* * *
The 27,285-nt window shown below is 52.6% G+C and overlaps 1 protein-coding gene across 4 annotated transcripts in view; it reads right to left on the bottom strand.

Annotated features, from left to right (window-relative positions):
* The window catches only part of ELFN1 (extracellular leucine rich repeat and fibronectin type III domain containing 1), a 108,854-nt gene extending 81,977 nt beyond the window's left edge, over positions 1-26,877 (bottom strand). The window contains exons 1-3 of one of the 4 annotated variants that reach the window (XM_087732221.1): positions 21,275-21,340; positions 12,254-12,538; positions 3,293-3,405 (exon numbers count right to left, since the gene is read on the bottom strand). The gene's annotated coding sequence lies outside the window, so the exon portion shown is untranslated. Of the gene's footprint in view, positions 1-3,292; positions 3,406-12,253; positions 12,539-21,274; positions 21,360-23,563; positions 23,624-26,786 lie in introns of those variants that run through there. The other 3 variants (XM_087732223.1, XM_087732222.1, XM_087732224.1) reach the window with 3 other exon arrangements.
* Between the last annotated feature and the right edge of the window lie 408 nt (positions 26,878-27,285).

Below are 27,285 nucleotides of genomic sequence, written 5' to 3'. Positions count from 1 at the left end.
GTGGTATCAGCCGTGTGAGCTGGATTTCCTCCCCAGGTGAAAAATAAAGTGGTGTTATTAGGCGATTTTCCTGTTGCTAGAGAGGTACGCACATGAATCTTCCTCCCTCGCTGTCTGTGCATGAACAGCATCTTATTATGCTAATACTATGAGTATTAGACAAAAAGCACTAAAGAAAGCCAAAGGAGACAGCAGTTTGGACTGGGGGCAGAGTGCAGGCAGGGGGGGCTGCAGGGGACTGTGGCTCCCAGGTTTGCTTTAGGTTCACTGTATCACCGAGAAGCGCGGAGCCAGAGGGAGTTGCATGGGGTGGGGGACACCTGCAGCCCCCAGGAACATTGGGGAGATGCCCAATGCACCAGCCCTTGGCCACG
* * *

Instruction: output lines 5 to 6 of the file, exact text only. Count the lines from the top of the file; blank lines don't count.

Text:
Below are 27,285 nucleotides of genomic sequence, written 5' to 3'. Positions count from 1 at the left end.
GTGGTATCAGCCGTGTGAGCTGGATTTCCTCCCCAGGTGAAAAATAAAGTGGTGTTATTAGGCGATTTTCCTGTTGCTAGAGAGGTACGCACATGAATCTTCCTCCCTCGCTGTCTGTGCATGAACAGCATCTTATTATGCTAATACTATGAGTATTAGACAAAAAGCACTAAAGAAAGCCAAAGGAGACAGCAGTTTGGACTGGGGGCAGAGTGCAGGCAGGGGGGGCTGCAGGGGACTGTGGCTCCCAGGTTTGCTTTAGGTTCACTGTATCACCGAGAAGCGCGGAGCCAGAGGGAGTTGCATGGGGTGGGGGACACCTGCAGCCCCCAGGAACATTGGGGAGATGCCCAATGCACCAGCCCTTGGCCACG